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Putting the 'Advisor' in Trusted Advisor

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It seems these days that nine out of 10 CPAs make the claim that they are a “trusted advisor,” but by now this descriptor carries about as much differentiating clout as “new and improved.” And if you’re counting on this distinction to set your firm apart in a highly competitive marketplace, your positioning may not be as effective as it could be.

I’d suggest the key is to demonstrate that you’re unique among your peers.

Looking back to about forty years ago, ethics laws prohibited accounting firms from advertising to clients. That changed in 1977, when the bans were loosened. Public displays of promotion by CPAs soon swelled by millions of dollars.

Then, in 2001, David Maister, Charles Green and Robert Galford published a book that has become a landmark catch phrase in our industry: The Trusted Advisor. It’s not that being trusted, and being an advisor are bad. After all, what client wouldn’t want any less than an ethical, reliable professional counseling its company on critical business matters?

But these days, the advisory role must extend far beyond just counseling your clients a couple of times a year during an audit or tax review. CPAs are no longer measured simply by how well they know the rules, or if they get the filings in on time.

I doubt that most clients would come up with those particular attributes if asked to define the qualities of a superior accounting firm. Instead, they’re more likely to value what you contribute when your firm proactively supplies highly useful and actionable information on a proactive basis, such as the business intelligence that can help advance their profitability or insights they might never have seen if you weren’t there to offer them. 

Providing these kinds of revelations, and getting in front of your clients on a more regular basis, may be simpler than you think. Technologies are now available that enable CPAs to quickly collect and aggregate a wealth of disconnected financial and non-financial data about their clients.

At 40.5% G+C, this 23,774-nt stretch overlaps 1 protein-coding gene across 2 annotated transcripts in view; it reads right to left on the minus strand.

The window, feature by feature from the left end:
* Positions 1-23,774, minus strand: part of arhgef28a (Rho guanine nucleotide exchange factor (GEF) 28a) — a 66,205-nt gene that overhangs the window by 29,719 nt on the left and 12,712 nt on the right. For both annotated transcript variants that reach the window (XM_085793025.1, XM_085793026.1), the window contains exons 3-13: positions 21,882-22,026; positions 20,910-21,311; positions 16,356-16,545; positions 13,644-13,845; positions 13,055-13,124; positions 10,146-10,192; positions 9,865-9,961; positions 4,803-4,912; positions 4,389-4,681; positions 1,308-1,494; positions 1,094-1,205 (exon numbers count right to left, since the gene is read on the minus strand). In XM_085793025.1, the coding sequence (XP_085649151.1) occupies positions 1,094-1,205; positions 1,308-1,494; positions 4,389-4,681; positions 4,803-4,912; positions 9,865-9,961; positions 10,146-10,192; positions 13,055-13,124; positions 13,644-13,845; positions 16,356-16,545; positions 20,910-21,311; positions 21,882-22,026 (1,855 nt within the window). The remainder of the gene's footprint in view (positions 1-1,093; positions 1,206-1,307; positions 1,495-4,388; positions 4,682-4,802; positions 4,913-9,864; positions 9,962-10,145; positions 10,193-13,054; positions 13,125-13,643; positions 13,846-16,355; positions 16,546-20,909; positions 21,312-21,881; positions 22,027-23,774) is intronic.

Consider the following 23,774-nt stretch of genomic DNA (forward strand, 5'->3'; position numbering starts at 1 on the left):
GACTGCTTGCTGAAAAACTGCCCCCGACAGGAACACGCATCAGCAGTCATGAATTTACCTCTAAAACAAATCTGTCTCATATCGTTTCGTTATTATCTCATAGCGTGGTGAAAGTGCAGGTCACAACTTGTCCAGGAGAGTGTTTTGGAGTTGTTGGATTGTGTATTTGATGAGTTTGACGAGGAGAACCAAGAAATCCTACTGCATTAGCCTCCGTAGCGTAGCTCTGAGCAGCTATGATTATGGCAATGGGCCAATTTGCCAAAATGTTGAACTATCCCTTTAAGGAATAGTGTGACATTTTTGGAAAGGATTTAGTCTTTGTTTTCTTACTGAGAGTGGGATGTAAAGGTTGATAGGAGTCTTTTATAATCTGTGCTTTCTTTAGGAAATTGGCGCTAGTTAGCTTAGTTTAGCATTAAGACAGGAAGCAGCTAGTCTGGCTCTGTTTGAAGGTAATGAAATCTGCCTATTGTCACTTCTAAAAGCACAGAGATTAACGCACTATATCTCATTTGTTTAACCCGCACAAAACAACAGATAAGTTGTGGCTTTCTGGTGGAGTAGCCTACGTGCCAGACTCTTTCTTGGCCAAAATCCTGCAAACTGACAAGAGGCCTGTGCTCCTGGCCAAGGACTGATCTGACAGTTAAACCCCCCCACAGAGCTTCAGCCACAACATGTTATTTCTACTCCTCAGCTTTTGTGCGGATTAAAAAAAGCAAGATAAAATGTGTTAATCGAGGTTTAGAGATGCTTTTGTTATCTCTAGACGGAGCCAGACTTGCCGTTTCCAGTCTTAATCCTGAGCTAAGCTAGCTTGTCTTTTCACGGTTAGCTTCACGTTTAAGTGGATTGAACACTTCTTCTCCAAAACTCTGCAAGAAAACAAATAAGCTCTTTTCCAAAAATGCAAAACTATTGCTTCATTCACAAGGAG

Assisted by the right tools, firms are able to analyze that data in a matter of minutes, so they can easily provide informative conclusions and helpful guidance that will put an exclamation mark on the value they bring and the benefits to clients can be substantial. Many management teams struggle with interpreting financial data. Being able to review charts and graphs that you’ve prepared (i.e., charts showing five-year or quarterly trends of their performance) will help the clients visualize improvements that need to be made and open their eyes to new opportunities. And as for new business, consider the impact of being able to actually demonstrate these analytical capabilities in a competitive pitch.

Some firms never go into a meeting with a prospective client without first asking for a set of past financial statements. They use this information to prepare actual analyses of the prospect’s financial data, and steer an open discussion with questions and comments such as, “What do you attribute this movement to? Here’s what we’ve seen with similar companies in your position,” and so on. These CPAs are in the catbird’s seat because they show true initiative in learning about the prospect’s business in a way that other CPAs might be unable or unwilling to do.

Is this a characteristic that true trusted advisor’s possess? That’s something you must decide, your clients and prospects certainly will.

Rob Ganjon is CEO of iLumen, a business intelligence provider whose offerings are designed to help accounting firms and businesses automate the collection, standardization and analysis of client financial data.

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